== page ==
Frequently Asked Questions

Yes. Infected people in all age groups – including adolescents - can transmit the virus to other people, even if they have mild symptoms or do not feel ill. The virus is spread from person to person through liquid particles such as aerosols (smaller) and droplets (larger) from the nose or mouth which are spread when a person with COVID-19 coughs, sneezes or speaks. People can catch COVID-19 if they breathe in these droplets from an adolescent infected with the virus.  Therefore, it is important to stay at least 1 meter away from others. These droplets can land on objects and surfaces. People can then become infected by touching these objects or surfaces, and then touching their eyes, nose or mouth. Further resources:
Transmission of active COVID-19 (virus that can cause infection) through breast milk and breastfeeding has not been detected to date. There is no reason to avoid or stop breastfeeding.
Yes. Women with confirmed or suspected COVID-19 can breastfeed if they wish to do so. They should:
  • Wash hands frequently with soap and water or use alcohol-based hand rub and especially before touching the baby;
  • Wear a medical mask during any contact with the baby, including while feeding;
  • Sneeze or cough into a tissue. Then dispose of it immediately and wash hands again;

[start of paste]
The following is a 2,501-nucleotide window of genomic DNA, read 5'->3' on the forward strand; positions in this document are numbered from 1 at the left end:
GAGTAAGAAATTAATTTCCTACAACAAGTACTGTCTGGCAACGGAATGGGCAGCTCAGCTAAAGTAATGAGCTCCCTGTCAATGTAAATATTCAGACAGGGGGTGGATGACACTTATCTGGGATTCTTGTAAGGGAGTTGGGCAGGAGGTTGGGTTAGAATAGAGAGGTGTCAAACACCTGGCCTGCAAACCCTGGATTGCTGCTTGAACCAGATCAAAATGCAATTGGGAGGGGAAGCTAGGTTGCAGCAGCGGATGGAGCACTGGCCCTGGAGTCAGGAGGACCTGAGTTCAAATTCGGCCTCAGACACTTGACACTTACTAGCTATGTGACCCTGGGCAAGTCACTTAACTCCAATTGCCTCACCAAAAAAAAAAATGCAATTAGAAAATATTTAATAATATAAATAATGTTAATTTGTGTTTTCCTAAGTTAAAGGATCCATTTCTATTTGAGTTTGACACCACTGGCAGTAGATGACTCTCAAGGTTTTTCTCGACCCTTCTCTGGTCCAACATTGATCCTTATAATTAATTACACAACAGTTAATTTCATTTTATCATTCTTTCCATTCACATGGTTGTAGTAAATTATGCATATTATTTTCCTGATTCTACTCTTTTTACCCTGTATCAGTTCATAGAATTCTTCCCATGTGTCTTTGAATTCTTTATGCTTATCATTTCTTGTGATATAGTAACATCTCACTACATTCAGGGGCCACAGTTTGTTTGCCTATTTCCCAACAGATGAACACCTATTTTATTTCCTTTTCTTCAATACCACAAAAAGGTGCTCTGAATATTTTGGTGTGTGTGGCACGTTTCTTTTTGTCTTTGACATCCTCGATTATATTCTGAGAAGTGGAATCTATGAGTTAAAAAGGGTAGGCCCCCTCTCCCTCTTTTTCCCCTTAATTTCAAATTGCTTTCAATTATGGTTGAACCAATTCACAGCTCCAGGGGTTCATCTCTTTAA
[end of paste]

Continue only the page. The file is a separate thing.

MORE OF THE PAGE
• Routinely clean and disinfect surfaces that mothers have touched.
It is important to replace medical masks as soon as they become damp and dispose of them immediately. Masks should not be reused or touched in the front.
It is theoretically possible that people living with HIV with low CD4 cell counts might have a weaker immune response to vaccines. However, in practice this has not been documented for all vaccines and there is no evidence to support a less robust immune response to COVID-19 vaccines among people living with HIV and low CD4 cell counts. WHO is reviewing new evidence as it emerges and will provide updates.  More importantly, advocacy is needed so that no one person is left behind and that national COVID-19 vaccination programmes do not exclude people from key and vulnerable populations, at risk of HIV, who may have limited access to health services. It is also important to advocate for the inclusion of people living with HIV, including those with more advanced disease, in COVID-19 vaccine trials to provide information to confirm efficacy.
Yes. Immediate and continued skin-to-skin care, including kangaroo mother care, improves the temperature control of newborns and is associated with improved survival among newborn babies. Placing the newborn close to the mother also enables early initiation of breastfeeding which also reduces mortality. The numerous benefits of skin-to-skin contact and breastfeeding substantially outweigh the potential risks of transmission and illness associated with COVID-19.